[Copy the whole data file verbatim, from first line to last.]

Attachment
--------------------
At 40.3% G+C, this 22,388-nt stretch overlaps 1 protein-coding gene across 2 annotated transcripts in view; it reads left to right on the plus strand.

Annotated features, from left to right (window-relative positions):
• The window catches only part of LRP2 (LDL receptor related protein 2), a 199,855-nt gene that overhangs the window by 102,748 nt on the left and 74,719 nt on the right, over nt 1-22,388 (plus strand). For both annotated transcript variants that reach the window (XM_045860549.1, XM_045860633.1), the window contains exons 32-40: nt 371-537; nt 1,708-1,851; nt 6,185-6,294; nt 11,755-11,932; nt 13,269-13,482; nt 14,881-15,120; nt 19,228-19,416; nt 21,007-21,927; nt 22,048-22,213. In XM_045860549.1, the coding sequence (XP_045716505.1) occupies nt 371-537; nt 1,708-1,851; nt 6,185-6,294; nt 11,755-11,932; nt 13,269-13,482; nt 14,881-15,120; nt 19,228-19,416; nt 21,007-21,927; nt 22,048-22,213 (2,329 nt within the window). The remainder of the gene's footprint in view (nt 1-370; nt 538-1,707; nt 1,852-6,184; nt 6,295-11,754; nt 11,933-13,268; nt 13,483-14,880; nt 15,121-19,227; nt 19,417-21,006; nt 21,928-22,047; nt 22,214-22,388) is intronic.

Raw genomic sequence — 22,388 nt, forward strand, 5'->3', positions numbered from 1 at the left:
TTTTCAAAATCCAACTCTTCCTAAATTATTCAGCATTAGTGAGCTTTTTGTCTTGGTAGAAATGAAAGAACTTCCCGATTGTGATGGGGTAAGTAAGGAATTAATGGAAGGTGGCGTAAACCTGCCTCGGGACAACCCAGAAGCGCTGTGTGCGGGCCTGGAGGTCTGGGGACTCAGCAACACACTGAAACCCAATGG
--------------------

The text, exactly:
At 40.3% G+C, this 22,388-nt stretch overlaps 1 protein-coding gene across 2 annotated transcripts in view; it reads left to right on the plus strand.

Annotated features, from left to right (window-relative positions):
• The window catches only part of LRP2 (LDL receptor related protein 2), a 199,855-nt gene that overhangs the window by 102,748 nt on the left and 74,719 nt on the right, over nt 1-22,388 (plus strand). For both annotated transcript variants that reach the window (XM_045860549.1, XM_045860633.1), the window contains exons 32-40: nt 371-537; nt 1,708-1,851; nt 6,185-6,294; nt 11,755-11,932; nt 13,269-13,482; nt 14,881-15,120; nt 19,228-19,416; nt 21,007-21,927; nt 22,048-22,213. In XM_045860549.1, the coding sequence (XP_045716505.1) occupies nt 371-537; nt 1,708-1,851; nt 6,185-6,294; nt 11,755-11,932; nt 13,269-13,482; nt 14,881-15,120; nt 19,228-19,416; nt 21,007-21,927; nt 22,048-22,213 (2,329 nt within the window). The remainder of the gene's footprint in view (nt 1-370; nt 538-1,707; nt 1,852-6,184; nt 6,295-11,754; nt 11,933-13,268; nt 13,483-14,880; nt 15,121-19,227; nt 19,417-21,006; nt 21,928-22,047; nt 22,214-22,388) is intronic.

Raw genomic sequence — 22,388 nt, forward strand, 5'->3', positions numbered from 1 at the left:
TTTTCAAAATCCAACTCTTCCTAAATTATTCAGCATTAGTGAGCTTTTTGTCTTGGTAGAAATGAAAGAACTTCCCGATTGTGATGGGGTAAGTAAGGAATTAATGGAAGGTGGCGTAAACCTGCCTCGGGACAACCCAGAAGCGCTGTGTGCGGGCCTGGAGGTCTGGGGACTCAGCAACACACTGAAACCCAATGG